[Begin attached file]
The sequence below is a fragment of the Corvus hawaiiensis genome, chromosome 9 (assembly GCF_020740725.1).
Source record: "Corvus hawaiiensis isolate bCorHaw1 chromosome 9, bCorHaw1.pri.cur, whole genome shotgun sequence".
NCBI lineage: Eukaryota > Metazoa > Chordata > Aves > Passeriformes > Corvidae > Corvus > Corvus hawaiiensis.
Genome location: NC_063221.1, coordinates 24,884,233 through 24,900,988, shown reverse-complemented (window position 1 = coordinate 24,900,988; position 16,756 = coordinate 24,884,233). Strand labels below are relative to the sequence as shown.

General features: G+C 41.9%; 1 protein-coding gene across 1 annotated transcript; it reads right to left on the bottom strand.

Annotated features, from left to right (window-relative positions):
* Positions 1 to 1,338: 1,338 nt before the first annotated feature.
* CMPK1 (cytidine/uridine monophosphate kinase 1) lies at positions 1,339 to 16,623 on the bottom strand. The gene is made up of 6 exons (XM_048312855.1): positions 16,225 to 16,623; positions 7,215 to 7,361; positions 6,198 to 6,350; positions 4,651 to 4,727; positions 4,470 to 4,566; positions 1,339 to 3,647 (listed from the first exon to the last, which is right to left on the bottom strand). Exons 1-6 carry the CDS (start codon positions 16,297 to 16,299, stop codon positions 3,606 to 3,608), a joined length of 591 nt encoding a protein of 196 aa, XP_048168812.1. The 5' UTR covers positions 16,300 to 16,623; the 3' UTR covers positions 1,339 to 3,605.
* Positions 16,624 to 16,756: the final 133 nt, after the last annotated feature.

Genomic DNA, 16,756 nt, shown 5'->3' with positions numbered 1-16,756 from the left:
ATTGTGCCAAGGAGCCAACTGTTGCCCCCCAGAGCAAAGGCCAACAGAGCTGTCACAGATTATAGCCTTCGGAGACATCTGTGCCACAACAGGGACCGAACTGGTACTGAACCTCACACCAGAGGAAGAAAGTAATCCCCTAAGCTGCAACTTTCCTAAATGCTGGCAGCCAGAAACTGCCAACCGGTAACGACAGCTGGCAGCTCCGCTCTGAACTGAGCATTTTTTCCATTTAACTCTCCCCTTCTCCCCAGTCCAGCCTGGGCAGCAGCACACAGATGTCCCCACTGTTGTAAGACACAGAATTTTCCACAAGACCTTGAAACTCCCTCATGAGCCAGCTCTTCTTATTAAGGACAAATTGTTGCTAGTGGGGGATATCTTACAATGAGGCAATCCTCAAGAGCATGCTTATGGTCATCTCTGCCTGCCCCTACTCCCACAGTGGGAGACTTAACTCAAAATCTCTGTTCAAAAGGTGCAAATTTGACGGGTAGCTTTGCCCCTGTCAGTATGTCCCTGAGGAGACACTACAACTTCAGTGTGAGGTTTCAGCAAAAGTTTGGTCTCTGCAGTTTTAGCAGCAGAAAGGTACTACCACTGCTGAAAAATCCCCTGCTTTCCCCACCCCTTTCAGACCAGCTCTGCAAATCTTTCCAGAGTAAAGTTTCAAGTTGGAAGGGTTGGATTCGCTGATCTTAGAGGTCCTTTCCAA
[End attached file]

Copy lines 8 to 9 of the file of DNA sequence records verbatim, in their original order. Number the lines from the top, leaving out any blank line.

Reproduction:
* CMPK1 (cytidine/uridine monophosphate kinase 1) lies at positions 1,339 to 16,623 on the bottom strand. The gene is made up of 6 exons (XM_048312855.1): positions 16,225 to 16,623; positions 7,215 to 7,361; positions 6,198 to 6,350; positions 4,651 to 4,727; positions 4,470 to 4,566; positions 1,339 to 3,647 (listed from the first exon to the last, which is right to left on the bottom strand). Exons 1-6 carry the CDS (start codon positions 16,297 to 16,299, stop codon positions 3,606 to 3,608), a joined length of 591 nt encoding a protein of 196 aa, XP_048168812.1. The 5' UTR covers positions 16,300 to 16,623; the 3' UTR covers positions 1,339 to 3,605.
* Positions 16,624 to 16,756: the final 133 nt, after the last annotated feature.